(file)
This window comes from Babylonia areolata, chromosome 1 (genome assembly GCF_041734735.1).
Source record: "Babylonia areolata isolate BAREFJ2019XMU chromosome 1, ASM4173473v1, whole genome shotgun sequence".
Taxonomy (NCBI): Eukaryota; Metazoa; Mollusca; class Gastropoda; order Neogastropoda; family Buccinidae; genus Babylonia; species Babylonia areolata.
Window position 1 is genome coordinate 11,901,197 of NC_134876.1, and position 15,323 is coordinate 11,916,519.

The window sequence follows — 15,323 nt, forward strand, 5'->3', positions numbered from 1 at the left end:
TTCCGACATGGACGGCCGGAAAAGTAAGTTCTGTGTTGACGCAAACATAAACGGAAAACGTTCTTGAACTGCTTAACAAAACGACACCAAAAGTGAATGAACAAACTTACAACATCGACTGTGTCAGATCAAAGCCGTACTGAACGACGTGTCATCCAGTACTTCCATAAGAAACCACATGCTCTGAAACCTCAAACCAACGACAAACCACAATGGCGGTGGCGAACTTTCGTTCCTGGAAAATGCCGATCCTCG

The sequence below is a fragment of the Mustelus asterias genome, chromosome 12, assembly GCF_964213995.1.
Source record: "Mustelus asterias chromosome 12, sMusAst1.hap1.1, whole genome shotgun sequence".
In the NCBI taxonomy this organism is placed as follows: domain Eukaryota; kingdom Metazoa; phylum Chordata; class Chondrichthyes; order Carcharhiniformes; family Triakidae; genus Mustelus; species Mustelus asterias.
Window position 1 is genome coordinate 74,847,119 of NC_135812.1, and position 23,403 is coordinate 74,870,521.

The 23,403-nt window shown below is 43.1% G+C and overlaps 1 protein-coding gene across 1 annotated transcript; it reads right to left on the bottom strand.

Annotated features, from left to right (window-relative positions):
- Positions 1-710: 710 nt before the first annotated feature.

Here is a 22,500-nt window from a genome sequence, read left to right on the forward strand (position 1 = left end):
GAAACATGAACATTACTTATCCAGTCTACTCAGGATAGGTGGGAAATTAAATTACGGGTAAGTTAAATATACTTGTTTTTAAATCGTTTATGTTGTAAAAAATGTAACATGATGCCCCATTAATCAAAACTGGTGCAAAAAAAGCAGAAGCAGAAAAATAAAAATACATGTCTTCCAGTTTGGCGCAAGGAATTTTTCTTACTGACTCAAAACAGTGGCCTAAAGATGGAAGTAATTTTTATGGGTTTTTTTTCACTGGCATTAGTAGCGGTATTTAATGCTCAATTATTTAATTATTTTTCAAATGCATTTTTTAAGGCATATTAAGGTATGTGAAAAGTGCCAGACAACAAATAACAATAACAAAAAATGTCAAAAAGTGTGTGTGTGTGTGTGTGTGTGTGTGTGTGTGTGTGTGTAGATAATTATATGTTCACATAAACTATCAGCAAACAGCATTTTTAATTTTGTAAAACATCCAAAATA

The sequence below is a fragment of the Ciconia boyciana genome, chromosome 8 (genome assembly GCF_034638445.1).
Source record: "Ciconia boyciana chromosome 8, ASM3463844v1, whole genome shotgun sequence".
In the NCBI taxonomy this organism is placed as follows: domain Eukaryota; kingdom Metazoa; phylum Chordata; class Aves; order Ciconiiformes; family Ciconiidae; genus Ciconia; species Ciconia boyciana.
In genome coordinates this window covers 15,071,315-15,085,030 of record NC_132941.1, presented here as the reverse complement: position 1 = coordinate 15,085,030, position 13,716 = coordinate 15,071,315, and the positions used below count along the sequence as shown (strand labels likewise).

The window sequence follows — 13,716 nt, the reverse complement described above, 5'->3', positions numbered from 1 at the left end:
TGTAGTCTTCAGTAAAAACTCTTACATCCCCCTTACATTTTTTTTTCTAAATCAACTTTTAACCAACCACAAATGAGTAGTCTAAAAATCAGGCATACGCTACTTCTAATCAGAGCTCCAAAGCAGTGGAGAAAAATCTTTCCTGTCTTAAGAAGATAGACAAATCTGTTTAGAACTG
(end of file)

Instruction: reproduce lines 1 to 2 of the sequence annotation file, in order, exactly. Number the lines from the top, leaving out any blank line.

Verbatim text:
This window comes from Babylonia areolata, chromosome 1 (genome assembly GCF_041734735.1).
Source record: "Babylonia areolata isolate BAREFJ2019XMU chromosome 1, ASM4173473v1, whole genome shotgun sequence".